The most obvious sign someone has survived a stroke is usually some trouble speaking or walking. But another challenge may have an even greater impact on someone’s daily life: Often, stroke survivors lose sensation and muscle control in one arm and hand, making it difficult to dress and feed themselves or handle everyday objects such as a toothbrush or door handle.
Now, doctors and engineers at Stanford and Georgia Tech are working on a novel therapy that could help more stroke survivors regain the ability to control their arms and hands – a vibrating glove that gently stimulates the wearer’s hand for several hours a day.
Caitlyn Seim, a graduate student at Georgia Tech, started the project in the hope that the glove’s stimulation could have some of the same impact as more traditional exercise programs. After developing a prototype, she approached Stanford colleagues Maarten Lansberg, an associate professor of neurology, and Allison Okamura, a professor of mechanical engineering, in order to expand her efforts. With help from a Wu Tsai Neurosciences Institute Neuroscience seed grant, the trio are working to improve on their prototype glove and bring the device closer to clinical testing.
Depression, obesity, and chronic pain are some of the most pressing global health concerns. New research may have found a drug that could one day tackle all of these three conditions.
Almost 40 percent of adults in the United States were living with obesity in 2015–2016. Worldwide, nearly 40 percent of adults are overweight, and 13 percent of them have obesity.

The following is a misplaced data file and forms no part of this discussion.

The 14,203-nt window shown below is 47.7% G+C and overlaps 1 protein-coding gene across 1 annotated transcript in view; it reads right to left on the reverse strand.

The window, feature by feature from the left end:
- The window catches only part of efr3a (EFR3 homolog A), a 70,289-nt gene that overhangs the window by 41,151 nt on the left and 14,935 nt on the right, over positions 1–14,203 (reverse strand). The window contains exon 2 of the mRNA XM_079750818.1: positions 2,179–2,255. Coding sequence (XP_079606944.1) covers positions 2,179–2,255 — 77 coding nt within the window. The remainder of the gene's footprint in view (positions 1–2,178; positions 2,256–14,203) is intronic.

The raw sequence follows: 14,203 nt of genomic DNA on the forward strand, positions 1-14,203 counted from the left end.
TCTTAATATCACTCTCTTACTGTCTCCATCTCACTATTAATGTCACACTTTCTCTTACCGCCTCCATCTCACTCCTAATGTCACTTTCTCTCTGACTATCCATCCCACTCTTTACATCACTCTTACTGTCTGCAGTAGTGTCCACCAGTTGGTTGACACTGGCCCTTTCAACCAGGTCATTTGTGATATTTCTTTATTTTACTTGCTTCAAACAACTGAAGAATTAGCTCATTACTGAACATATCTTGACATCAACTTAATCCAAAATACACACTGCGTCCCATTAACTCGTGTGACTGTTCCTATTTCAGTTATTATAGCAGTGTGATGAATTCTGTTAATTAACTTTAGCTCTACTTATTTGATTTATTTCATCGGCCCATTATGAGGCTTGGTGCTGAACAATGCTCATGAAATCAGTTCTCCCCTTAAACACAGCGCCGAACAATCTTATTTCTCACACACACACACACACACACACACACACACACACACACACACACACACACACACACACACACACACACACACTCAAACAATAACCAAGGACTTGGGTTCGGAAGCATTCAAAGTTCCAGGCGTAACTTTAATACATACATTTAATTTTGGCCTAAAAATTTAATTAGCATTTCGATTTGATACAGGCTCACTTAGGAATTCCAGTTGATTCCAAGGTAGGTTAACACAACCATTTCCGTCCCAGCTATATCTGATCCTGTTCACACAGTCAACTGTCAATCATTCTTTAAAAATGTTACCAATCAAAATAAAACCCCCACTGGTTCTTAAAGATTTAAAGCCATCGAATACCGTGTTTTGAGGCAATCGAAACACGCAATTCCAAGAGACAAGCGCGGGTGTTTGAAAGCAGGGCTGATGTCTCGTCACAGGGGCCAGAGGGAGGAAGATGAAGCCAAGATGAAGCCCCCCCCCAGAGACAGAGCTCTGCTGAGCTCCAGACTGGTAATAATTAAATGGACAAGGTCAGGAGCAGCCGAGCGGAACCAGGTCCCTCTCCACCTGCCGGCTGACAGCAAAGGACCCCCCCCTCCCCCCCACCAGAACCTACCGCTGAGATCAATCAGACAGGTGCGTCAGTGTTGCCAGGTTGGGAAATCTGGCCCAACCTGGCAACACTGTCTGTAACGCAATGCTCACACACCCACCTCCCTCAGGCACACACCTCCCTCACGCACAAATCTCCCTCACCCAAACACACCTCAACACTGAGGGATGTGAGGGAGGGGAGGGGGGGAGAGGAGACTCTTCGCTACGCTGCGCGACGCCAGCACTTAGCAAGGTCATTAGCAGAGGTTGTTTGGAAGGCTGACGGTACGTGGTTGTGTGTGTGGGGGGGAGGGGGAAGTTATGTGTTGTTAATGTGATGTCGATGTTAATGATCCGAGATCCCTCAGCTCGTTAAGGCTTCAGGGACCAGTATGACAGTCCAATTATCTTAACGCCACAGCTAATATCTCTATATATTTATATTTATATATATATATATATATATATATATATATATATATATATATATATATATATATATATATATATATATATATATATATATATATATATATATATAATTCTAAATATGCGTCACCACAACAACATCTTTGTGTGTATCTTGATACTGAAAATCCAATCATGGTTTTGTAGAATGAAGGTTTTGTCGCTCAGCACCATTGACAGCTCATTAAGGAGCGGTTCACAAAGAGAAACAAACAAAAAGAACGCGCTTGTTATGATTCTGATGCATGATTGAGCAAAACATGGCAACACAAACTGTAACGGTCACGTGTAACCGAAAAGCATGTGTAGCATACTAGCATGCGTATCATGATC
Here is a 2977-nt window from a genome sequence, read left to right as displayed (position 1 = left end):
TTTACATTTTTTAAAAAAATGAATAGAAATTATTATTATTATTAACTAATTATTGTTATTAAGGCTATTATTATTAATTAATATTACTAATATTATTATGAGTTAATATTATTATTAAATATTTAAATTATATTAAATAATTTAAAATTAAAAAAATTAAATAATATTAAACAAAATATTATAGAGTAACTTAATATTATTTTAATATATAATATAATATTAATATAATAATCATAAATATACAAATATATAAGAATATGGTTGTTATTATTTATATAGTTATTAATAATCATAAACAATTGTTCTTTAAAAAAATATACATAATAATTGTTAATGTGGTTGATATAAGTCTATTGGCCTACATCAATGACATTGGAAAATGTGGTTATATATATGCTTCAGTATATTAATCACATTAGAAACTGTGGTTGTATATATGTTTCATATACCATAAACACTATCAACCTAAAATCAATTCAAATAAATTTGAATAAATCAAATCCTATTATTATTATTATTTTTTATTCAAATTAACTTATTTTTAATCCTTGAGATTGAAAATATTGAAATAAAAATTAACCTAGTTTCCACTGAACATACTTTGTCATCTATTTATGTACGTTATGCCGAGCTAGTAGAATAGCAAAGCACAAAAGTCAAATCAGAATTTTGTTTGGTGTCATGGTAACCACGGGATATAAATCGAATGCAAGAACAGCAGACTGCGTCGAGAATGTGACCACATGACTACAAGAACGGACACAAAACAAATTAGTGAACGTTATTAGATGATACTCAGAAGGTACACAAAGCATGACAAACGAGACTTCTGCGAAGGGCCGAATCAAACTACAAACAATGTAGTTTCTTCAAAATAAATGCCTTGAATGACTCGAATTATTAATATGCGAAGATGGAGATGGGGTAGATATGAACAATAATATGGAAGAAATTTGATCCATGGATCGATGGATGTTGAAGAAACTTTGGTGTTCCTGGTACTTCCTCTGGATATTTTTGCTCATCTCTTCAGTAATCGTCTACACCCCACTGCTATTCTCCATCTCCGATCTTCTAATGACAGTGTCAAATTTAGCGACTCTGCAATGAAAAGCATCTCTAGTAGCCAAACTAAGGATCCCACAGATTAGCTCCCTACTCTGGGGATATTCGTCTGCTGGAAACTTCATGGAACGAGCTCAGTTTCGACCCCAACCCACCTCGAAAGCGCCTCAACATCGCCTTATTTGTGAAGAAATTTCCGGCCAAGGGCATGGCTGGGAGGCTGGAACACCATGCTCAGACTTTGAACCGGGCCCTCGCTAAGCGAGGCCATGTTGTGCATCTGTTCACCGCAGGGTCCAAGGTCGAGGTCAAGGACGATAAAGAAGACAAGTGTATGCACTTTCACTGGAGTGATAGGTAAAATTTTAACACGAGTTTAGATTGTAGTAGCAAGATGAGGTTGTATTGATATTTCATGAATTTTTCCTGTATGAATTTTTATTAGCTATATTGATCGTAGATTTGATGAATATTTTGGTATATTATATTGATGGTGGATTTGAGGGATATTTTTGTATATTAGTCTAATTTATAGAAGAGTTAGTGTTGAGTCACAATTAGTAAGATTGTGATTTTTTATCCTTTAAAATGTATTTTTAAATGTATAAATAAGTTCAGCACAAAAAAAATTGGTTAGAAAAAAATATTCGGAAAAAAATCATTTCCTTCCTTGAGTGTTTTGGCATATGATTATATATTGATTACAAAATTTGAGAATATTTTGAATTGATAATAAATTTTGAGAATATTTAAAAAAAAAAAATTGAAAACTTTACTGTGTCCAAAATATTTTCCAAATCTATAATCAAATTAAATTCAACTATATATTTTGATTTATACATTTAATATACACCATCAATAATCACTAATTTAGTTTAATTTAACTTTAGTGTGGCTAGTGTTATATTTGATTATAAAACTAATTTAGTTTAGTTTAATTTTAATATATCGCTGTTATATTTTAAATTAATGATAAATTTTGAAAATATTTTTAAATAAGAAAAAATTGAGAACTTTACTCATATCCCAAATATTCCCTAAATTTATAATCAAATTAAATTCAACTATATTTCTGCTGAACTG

According to the World Health Organization (WHO), depression is the leading cause of disability across the globe. In the U.S., over 17 million adults have experienced at least one episode of major depression in their lives.
In the United States, the percentage of children and adolescents with obesity has more than tripled since 1970. Today, approximately one in five school-aged children (ages 6 to 19) is obese, according to the Centers for Disease Control and Prevention—and that figure doesn’t include children who are considered merely overweight and not obese.
According to Dr. Alka Sood, a family medicine physician with Penn State Health Medical Group – Park Avenue in State College, Pennsylvania, children with obesity face physical, social and emotional hurdles while growing up.
“Children with obesity are more likely than their classmates to be teased or bullied and to suffer from low self-esteem, social isolation and depression,” Sood said. “They are at higher risk for other chronic health problems, including asthma, sleep apnea, bone and joint problems, and type 2 diabetes, and are more likely to be obese as adults— resulting in increased risk of heart disease and other serious medical conditions.”
At Medical News Today, we pride ourselves on providing you with the latest news in medical research. This month, we’ve gone one step further, taking a deep dive into the future of health technology.